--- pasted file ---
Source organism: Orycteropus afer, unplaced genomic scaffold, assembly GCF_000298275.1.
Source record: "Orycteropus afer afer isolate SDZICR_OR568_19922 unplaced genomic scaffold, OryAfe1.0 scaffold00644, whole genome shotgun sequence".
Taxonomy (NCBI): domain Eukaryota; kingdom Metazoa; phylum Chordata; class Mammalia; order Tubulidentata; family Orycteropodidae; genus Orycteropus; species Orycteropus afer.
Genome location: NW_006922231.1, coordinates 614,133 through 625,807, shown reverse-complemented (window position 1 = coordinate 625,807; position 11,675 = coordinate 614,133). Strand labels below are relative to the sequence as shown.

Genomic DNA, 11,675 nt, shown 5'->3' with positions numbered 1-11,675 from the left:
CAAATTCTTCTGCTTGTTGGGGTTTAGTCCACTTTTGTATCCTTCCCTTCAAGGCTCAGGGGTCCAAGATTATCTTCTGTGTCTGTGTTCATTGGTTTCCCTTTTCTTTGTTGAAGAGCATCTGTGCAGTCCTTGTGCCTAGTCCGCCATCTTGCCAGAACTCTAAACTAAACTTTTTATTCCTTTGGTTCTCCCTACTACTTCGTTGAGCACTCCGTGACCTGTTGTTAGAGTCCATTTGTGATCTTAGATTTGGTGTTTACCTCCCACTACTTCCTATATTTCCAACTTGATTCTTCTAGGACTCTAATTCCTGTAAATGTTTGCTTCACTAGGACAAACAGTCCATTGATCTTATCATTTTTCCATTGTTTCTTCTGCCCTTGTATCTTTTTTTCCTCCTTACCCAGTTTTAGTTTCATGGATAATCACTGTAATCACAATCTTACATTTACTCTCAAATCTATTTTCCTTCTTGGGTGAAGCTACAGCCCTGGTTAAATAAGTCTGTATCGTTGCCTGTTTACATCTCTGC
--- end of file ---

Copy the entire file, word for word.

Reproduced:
Source organism: Orycteropus afer, unplaced genomic scaffold, assembly GCF_000298275.1.
Source record: "Orycteropus afer afer isolate SDZICR_OR568_19922 unplaced genomic scaffold, OryAfe1.0 scaffold00644, whole genome shotgun sequence".
Taxonomy (NCBI): domain Eukaryota; kingdom Metazoa; phylum Chordata; class Mammalia; order Tubulidentata; family Orycteropodidae; genus Orycteropus; species Orycteropus afer.
Genome location: NW_006922231.1, coordinates 614,133 through 625,807, shown reverse-complemented (window position 1 = coordinate 625,807; position 11,675 = coordinate 614,133). Strand labels below are relative to the sequence as shown.

Genomic DNA, 11,675 nt, shown 5'->3' with positions numbered 1-11,675 from the left:
CAAATTCTTCTGCTTGTTGGGGTTTAGTCCACTTTTGTATCCTTCCCTTCAAGGCTCAGGGGTCCAAGATTATCTTCTGTGTCTGTGTTCATTGGTTTCCCTTTTCTTTGTTGAAGAGCATCTGTGCAGTCCTTGTGCCTAGTCCGCCATCTTGCCAGAACTCTAAACTAAACTTTTTATTCCTTTGGTTCTCCCTACTACTTCGTTGAGCACTCCGTGACCTGTTGTTAGAGTCCATTTGTGATCTTAGATTTGGTGTTTACCTCCCACTACTTCCTATATTTCCAACTTGATTCTTCTAGGACTCTAATTCCTGTAAATGTTTGCTTCACTAGGACAAACAGTCCATTGATCTTATCATTTTTCCATTGTTTCTTCTGCCCTTGTATCTTTTTTTCCTCCTTACCCAGTTTTAGTTTCATGGATAATCACTGTAATCACAATCTTACATTTACTCTCAAATCTATTTTCCTTCTTGGGTGAAGCTACAGCCCTGGTTAAATAAGTCTGTATCGTTGCCTGTTTACATCTCTGC